Next would be their homemade Pappardelle with an oxtail ragout and rosemary. I’ve been really fortunate to get al dente pasta every single time I order a pasta dish and this meal was no different. The oxtail ragout was packed with flavour from the hours of stewing and the slight acidity from the tomato sauce certainly helps bring out the flavour even more. Unfortunately, there wasn’t enough bread for the chance of scarpetta.

I was introduced to the concept of scarpetta in Rome by one of the best waiters I’ve ever met. Most of the times after finishing a pasta dish, copious amounts of sauce will be left in the serving dish/bowl. This will then be cleared by the service staff and thrown away, which is a waste! Scarpetta simply involves cleaning up or wiping up the remaining sauce with a piece of bread from the bread basket.

Nevertheless, the food was lovely, the staff were attentive especially to both our water and wine glasses thus making the whole experience enjoyable!


26/26B Lorong Mambong,
Singapore 277685

Nearest MRT:
Holland Village MRT Station (CC21)

Opening Hours:
Lunch | 12.00-14.30 (Mon-Sun)
Dinner | 18.00-22.30 (Sun-Thu)
Dinner | 18.00-23.00 (Fri-Sat)
Times taken from their website here.

*If you are using the Entertainer app, do note that the 1-for-1 deal only applies to their main course. Pasta and pizza are not included. [Mentioned by their staff on the day of visit.]

**From 6PM – 8PM, you can order a bottle of Prosecco with a complimentary side of assorted Italian Sausages, Bruschetta or Calamari!


Roasted Garlic Sour Cream

Another recipe to mark the last day of 2017! Potatoes are pretty much a frequent staple in parties. Roasted, boiled, mashed, on a pie, deep-fried into chips etc. These are great methods to cook them but what about the sauces? Chilli and Ketchup are common favourites but they might get boring after a while.

I’ve improvised a sour cream recipe that was inspired by Nigel Slater. His Salmon and Roasted Garlic Cream recipe involves blending double cream together with roasted garlic and ladling the mixture over salmon that are on crispbreads.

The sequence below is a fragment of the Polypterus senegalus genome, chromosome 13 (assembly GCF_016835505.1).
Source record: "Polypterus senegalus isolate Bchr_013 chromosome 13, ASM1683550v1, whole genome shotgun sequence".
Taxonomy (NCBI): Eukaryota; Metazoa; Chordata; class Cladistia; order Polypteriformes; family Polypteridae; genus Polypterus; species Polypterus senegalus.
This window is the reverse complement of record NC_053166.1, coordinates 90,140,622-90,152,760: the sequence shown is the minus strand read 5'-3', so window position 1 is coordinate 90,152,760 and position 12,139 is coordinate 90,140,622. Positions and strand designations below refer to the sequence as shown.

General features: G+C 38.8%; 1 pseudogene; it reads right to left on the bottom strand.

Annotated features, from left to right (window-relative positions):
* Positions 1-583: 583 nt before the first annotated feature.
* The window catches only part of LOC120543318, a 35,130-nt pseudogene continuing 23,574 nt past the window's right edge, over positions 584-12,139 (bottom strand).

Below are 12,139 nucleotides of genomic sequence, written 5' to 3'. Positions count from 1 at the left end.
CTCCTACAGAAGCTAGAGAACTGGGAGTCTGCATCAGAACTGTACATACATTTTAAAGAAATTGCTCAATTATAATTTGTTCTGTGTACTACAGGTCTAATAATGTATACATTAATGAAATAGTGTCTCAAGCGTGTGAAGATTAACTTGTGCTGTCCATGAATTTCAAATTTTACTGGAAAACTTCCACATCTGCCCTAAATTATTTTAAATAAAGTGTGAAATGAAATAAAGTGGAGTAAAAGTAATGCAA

• 1-2 garlic cloves, skins on
  • A pinch of salt and pepper
  • Approx 1 tbsp lemon juice, to taste
  • Grated lemon zest
  • A small tub of sour cream (200ml)


  1. Roast the garlic in a 180°C oven until it is soft.
  2. Spoon out the sour cream into a medium-sized bowl. Mix it gently to loosen the cream.
  3. Squeeze the roasted garlic into the sour cream and dispose of the skins. Make sure you mash the garlic.
  4. Add the lemon juice, zest, salt, and pepper.
  5. Mix well.
  6. Eat it with boiled potatoes, spread it on bread with egg slices and bacon, use it in salads too!


This is extremely easy to make, full of flavour, and can be totally customised. To make it more luxurious, add a few drops of truffle oil to give it “boomz”. This can be used as an appetizer: a bowl of it in the centre of the table with breadsticks around it, or a dollop of cream over smoked salmon.

Tender Pork Chops!

There are times when you head out for Western food and you find that the pork chops are either overcooked, lacking in flavour, too thin or worse, undercooked. However, one of the methods that will ensure a tender chop is brining. Brining is to treat food with a salt solution for a period of time before consuming or cooking them. Salt + water is the foundation of the brining solution, but the solution can be flavoured with various spices as well as fruit.

I made these chops a while back. The recipe is posted on Instagram but I figured that I type it out proper on my site so that it is easier to refer to!


  • 3 cups of water
  • 3 tbsp salt
  • A few garlic cloves
  • Peppercorns
  • Herbs of your choice (Sage and Rosemary works best, IMO)
  • Lemon zest (I have not tried orange zest but I believe it will work well too.)


  1. Heat up 1 cup of water (don’t let it boil), and add the salt to dissolve.
  2. Add the flavouring of your choice. In my case, I added lemon zest, garlic cloves, peppercorns, rosemary, and star anise.